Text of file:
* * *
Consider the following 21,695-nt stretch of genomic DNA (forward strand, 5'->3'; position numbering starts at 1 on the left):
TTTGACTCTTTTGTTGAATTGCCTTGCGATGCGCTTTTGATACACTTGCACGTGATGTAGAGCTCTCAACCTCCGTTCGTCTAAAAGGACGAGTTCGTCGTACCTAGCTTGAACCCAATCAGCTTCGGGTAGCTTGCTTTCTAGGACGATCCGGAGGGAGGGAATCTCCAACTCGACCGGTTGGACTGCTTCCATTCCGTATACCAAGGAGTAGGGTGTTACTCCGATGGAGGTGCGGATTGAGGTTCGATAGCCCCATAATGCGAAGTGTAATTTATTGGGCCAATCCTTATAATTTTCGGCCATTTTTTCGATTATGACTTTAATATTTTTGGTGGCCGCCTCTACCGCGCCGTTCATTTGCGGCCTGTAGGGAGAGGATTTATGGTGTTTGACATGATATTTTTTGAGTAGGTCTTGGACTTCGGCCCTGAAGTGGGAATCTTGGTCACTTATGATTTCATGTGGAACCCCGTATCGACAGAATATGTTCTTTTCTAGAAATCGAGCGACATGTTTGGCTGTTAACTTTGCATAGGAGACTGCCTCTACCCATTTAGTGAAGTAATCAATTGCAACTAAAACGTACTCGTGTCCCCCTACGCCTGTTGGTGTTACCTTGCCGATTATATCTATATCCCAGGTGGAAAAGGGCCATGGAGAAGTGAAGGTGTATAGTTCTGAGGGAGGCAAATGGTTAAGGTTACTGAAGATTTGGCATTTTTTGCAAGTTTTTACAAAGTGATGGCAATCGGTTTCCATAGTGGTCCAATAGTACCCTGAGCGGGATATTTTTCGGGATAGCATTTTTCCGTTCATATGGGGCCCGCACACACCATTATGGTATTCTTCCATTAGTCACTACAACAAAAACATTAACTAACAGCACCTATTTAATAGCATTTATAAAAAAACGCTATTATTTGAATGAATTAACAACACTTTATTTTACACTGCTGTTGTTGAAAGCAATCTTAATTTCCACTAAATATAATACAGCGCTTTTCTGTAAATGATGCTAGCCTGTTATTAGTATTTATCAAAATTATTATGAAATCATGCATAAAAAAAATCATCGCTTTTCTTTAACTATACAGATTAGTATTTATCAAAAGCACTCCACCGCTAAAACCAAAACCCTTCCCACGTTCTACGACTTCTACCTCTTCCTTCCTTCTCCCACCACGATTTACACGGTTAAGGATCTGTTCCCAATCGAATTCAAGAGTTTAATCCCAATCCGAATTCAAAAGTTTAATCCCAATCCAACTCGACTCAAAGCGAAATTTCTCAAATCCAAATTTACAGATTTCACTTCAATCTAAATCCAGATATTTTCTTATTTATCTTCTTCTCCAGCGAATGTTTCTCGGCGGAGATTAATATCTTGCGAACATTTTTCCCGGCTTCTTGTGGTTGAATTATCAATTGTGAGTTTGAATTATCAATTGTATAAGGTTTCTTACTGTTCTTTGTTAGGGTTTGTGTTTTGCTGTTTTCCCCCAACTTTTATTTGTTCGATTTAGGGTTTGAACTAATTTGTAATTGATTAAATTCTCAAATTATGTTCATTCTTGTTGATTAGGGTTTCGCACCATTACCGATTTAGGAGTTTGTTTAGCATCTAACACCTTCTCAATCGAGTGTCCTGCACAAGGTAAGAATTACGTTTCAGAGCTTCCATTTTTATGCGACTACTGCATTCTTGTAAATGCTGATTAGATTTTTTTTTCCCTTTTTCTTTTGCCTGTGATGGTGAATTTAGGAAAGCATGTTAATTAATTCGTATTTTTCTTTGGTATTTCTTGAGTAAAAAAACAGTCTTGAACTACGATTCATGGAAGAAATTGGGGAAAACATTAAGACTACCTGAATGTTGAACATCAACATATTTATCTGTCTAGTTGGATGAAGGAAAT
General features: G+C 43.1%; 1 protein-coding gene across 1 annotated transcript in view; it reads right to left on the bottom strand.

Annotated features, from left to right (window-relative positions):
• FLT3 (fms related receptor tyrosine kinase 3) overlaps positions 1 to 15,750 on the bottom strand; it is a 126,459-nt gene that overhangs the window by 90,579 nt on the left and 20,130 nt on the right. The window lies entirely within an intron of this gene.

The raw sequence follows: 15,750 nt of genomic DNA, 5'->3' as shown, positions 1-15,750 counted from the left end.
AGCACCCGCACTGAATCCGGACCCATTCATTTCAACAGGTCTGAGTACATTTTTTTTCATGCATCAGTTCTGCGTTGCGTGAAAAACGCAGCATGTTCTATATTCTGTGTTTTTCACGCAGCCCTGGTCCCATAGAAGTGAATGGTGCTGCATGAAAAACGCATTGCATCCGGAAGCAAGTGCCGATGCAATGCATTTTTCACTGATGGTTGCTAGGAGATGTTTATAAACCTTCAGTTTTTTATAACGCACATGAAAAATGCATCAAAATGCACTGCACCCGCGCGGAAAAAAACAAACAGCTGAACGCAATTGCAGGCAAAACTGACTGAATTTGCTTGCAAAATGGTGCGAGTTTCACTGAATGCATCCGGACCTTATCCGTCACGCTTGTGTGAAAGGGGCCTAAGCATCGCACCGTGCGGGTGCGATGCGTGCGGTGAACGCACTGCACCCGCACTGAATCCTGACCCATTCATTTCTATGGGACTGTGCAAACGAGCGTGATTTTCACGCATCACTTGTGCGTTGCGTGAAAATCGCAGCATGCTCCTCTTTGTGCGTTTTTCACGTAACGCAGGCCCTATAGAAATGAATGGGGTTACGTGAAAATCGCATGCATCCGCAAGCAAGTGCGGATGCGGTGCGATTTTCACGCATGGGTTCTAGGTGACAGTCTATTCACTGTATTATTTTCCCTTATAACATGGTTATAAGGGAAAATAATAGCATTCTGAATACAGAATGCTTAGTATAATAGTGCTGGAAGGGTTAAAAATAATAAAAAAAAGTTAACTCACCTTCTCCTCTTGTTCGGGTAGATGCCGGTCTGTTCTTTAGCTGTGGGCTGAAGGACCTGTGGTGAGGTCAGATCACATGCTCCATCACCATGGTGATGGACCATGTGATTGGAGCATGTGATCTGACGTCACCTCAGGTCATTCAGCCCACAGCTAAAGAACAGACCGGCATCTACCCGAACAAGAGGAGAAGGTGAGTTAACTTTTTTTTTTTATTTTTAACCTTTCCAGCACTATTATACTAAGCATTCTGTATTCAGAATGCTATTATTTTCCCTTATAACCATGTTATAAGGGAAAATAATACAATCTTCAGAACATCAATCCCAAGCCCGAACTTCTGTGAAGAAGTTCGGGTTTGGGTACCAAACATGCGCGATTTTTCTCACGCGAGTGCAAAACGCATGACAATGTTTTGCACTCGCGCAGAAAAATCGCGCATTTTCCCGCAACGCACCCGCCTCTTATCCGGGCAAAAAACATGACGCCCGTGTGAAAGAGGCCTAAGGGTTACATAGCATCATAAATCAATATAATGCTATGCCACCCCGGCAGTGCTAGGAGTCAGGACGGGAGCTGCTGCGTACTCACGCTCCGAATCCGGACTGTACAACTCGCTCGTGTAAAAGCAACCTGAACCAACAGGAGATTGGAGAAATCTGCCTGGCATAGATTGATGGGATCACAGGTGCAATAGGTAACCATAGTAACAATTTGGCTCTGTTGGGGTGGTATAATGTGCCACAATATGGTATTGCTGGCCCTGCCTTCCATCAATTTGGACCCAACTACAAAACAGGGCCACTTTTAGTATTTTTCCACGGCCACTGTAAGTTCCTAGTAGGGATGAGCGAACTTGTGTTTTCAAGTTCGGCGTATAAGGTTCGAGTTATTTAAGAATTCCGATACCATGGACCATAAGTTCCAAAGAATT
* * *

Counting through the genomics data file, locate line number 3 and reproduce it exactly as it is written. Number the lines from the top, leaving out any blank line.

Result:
General features: G+C 43.1%; 1 protein-coding gene across 1 annotated transcript in view; it reads right to left on the bottom strand.